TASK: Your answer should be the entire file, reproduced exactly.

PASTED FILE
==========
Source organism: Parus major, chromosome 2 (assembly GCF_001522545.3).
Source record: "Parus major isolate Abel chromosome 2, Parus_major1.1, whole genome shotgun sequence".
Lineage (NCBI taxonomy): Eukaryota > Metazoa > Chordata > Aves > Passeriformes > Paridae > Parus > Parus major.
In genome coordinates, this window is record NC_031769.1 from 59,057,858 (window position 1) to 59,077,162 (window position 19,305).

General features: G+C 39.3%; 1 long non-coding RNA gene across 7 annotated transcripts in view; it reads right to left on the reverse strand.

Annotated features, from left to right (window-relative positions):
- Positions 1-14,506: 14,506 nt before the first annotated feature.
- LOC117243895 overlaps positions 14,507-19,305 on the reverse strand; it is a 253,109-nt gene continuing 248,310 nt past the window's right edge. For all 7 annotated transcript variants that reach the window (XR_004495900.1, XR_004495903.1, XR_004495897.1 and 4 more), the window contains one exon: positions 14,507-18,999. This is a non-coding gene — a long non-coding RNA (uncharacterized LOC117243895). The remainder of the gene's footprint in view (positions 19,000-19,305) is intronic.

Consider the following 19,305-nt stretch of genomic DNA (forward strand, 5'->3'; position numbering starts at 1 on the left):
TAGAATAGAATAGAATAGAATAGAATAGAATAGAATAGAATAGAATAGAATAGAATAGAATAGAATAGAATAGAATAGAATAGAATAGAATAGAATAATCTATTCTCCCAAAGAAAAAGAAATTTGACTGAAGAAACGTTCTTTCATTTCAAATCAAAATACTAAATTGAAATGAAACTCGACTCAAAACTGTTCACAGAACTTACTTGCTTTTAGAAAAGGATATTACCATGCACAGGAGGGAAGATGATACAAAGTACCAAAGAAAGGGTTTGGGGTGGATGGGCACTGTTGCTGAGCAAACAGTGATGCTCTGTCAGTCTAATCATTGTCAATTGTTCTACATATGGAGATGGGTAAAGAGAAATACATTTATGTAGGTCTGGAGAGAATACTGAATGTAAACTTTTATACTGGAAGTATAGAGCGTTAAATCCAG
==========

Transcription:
Source organism: Parus major, chromosome 2 (assembly GCF_001522545.3).
Source record: "Parus major isolate Abel chromosome 2, Parus_major1.1, whole genome shotgun sequence".
Lineage (NCBI taxonomy): Eukaryota > Metazoa > Chordata > Aves > Passeriformes > Paridae > Parus > Parus major.
In genome coordinates, this window is record NC_031769.1 from 59,057,858 (window position 1) to 59,077,162 (window position 19,305).

General features: G+C 39.3%; 1 long non-coding RNA gene across 7 annotated transcripts in view; it reads right to left on the reverse strand.

Annotated features, from left to right (window-relative positions):
- Positions 1-14,506: 14,506 nt before the first annotated feature.
- LOC117243895 overlaps positions 14,507-19,305 on the reverse strand; it is a 253,109-nt gene continuing 248,310 nt past the window's right edge. For all 7 annotated transcript variants that reach the window (XR_004495900.1, XR_004495903.1, XR_004495897.1 and 4 more), the window contains one exon: positions 14,507-18,999. This is a non-coding gene — a long non-coding RNA (uncharacterized LOC117243895). The remainder of the gene's footprint in view (positions 19,000-19,305) is intronic.

Consider the following 19,305-nt stretch of genomic DNA (forward strand, 5'->3'; position numbering starts at 1 on the left):
TAGAATAGAATAGAATAGAATAGAATAGAATAGAATAGAATAGAATAGAATAGAATAGAATAGAATAGAATAGAATAGAATAGAATAGAATAGAATAATCTATTCTCCCAAAGAAAAAGAAATTTGACTGAAGAAACGTTCTTTCATTTCAAATCAAAATACTAAATTGAAATGAAACTCGACTCAAAACTGTTCACAGAACTTACTTGCTTTTAGAAAAGGATATTACCATGCACAGGAGGGAAGATGATACAAAGTACCAAAGAAAGGGTTTGGGGTGGATGGGCACTGTTGCTGAGCAAACAGTGATGCTCTGTCAGTCTAATCATTGTCAATTGTTCTACATATGGAGATGGGTAAAGAGAAATACATTTATGTAGGTCTGGAGAGAATACTGAATGTAAACTTTTATACTGGAAGTATAGAGCGTTAAATCCAG